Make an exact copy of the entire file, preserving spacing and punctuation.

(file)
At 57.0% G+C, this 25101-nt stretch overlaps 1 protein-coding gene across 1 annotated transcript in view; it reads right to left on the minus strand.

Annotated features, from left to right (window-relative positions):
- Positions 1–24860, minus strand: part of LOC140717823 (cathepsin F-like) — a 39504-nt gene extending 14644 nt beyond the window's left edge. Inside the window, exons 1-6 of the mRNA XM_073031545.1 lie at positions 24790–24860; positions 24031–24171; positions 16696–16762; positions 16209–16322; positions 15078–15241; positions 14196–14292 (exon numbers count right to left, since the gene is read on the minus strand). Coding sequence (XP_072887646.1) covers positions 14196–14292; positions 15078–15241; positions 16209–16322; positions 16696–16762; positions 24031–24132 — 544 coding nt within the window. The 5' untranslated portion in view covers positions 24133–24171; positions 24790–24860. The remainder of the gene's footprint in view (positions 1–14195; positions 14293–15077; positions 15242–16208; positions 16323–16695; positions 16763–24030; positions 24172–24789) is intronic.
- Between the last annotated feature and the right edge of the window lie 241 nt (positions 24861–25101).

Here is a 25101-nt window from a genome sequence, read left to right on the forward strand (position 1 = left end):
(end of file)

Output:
At 57.0% G+C, this 25101-nt stretch overlaps 1 protein-coding gene across 1 annotated transcript in view; it reads right to left on the minus strand.

Annotated features, from left to right (window-relative positions):
- Positions 1–24860, minus strand: part of LOC140717823 (cathepsin F-like) — a 39504-nt gene extending 14644 nt beyond the window's left edge. Inside the window, exons 1-6 of the mRNA XM_073031545.1 lie at positions 24790–24860; positions 24031–24171; positions 16696–16762; positions 16209–16322; positions 15078–15241; positions 14196–14292 (exon numbers count right to left, since the gene is read on the minus strand). Coding sequence (XP_072887646.1) covers positions 14196–14292; positions 15078–15241; positions 16209–16322; positions 16696–16762; positions 24031–24132 — 544 coding nt within the window. The 5' untranslated portion in view covers positions 24133–24171; positions 24790–24860. The remainder of the gene's footprint in view (positions 1–14195; positions 14293–15077; positions 15242–16208; positions 16323–16695; positions 16763–24030; positions 24172–24789) is intronic.
- Between the last annotated feature and the right edge of the window lie 241 nt (positions 24861–25101).

Here is a 25101-nt window from a genome sequence, read left to right on the forward strand (position 1 = left end):